One of the biggest recent challenges for executors in Ontario has been the introduction of the Estate Information Return (EIR), a reporting form that requires executors to provide detailed information regarding the value of assets in an estate. In the past, executors in the province could provide the government with the amount they had calculated as the value, but without having to provide supporting documentation.

The provincial government sought to address what it believed was the underreporting of estate values (Ontario charges an estate administration tax, or probate tax, based on the estate’s value) by introducing the EIR in January 2015. The executor must file the EIR within 90 days of receiving a certificate of appointment of an estate trustee (a.k.a. executor), also known as a probate certificate. Failure to file an EIR or making false statements on a return could leave executors or professionals who advise them facing fines, penalties or even imprisonment.

As part of the EIR process, Ontario has a window of up to four years after the issuance of the certificate of probate to reassess the value of the estate. If an audit determines that the estate’s value was underestimated, the estate is liable for the additional taxes associated with the undervaluation.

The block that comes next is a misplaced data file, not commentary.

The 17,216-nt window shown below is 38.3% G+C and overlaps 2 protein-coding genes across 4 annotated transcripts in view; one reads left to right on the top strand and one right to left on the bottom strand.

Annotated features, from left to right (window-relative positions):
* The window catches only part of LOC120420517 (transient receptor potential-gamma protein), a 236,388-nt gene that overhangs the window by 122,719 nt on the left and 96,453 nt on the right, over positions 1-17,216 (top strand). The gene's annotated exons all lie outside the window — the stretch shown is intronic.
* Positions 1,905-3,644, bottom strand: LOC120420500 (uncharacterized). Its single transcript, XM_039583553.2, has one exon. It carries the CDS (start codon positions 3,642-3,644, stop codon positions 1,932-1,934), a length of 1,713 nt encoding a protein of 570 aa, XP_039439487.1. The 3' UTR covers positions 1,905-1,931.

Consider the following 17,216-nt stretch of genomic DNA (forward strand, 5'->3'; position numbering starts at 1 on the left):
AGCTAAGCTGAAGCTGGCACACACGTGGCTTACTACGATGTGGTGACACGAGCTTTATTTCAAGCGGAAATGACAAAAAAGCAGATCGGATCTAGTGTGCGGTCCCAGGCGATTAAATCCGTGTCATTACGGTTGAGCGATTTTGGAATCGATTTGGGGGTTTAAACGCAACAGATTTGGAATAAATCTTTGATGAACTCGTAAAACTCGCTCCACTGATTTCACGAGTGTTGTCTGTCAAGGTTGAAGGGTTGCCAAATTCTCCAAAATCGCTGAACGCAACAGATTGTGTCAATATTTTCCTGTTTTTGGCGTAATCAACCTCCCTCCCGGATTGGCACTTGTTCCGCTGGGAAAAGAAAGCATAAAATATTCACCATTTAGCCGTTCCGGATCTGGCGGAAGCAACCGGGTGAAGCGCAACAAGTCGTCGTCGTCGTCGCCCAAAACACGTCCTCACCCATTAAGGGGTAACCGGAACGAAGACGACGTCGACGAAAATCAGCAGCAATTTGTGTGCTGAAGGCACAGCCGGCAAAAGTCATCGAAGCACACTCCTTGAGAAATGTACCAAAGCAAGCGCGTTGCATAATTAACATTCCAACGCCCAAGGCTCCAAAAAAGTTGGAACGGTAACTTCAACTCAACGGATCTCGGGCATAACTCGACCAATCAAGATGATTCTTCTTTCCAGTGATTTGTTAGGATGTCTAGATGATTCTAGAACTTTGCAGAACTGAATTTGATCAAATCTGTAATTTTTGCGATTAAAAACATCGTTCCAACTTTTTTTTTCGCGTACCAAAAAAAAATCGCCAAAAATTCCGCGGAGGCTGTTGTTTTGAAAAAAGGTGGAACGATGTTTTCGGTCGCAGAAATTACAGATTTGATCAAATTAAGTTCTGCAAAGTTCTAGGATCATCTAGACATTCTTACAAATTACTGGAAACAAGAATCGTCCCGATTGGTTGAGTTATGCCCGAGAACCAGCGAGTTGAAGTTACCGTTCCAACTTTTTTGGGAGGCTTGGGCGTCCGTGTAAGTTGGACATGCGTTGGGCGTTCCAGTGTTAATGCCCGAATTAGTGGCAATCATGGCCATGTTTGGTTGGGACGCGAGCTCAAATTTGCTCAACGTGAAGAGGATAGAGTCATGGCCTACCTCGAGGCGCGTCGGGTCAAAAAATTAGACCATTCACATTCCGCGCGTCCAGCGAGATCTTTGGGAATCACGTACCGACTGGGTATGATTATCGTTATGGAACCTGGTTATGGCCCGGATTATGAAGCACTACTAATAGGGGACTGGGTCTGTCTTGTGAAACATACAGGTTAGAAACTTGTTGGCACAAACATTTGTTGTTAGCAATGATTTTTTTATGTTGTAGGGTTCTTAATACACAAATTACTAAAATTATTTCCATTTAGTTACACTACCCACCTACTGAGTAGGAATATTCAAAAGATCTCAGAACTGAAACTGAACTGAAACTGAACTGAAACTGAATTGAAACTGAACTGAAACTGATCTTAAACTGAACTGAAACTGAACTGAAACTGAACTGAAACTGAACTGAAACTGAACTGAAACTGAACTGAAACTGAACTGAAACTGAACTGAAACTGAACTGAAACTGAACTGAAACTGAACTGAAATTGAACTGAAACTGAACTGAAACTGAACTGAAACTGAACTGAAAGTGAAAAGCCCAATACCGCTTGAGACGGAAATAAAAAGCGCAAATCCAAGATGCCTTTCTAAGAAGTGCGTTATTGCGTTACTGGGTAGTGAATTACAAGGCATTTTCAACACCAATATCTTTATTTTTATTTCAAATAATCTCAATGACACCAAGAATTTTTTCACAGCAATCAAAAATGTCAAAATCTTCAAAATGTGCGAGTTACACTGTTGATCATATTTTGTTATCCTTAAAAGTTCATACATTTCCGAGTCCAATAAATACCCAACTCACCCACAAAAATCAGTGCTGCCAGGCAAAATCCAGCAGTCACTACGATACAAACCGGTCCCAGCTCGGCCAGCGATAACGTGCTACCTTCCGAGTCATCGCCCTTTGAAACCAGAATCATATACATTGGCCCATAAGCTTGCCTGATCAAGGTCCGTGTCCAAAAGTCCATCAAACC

This presents an issue for executors in terms of when to begin distributing the assets in an estate, says Keith Masterman, vice president of tax, retirement and estate planning at CI Investments Inc. in Toronto. He suggests that holding off from distributing assets for four years in order to protect against a possible reassessment might not be practical for executors in most cases. A preferable solution, Masterman adds, might be to communicate the risk of reassessment to the beneficiaries and ask them to sign an indemnity form at the time of distribution that states that they would provide funds in case of reassessment. “That’s about as close as I can get to finding a solution,” he says.

The Ontario government has stated it would provide executors with a comfort letter acknowledging receipt of the EIR, but only after they’ve obtained a clearance certificate from the Canada Revenue Agency indicating that the estate has paid any taxes owing. Even so, these comfort letters represent little more than “cold comfort,” Masterman says, as they don’t provide any real assurances that the estate won’t be reassessed. “At least, they give you something to show the beneficiaries that you tried, but that’s really all that is.”

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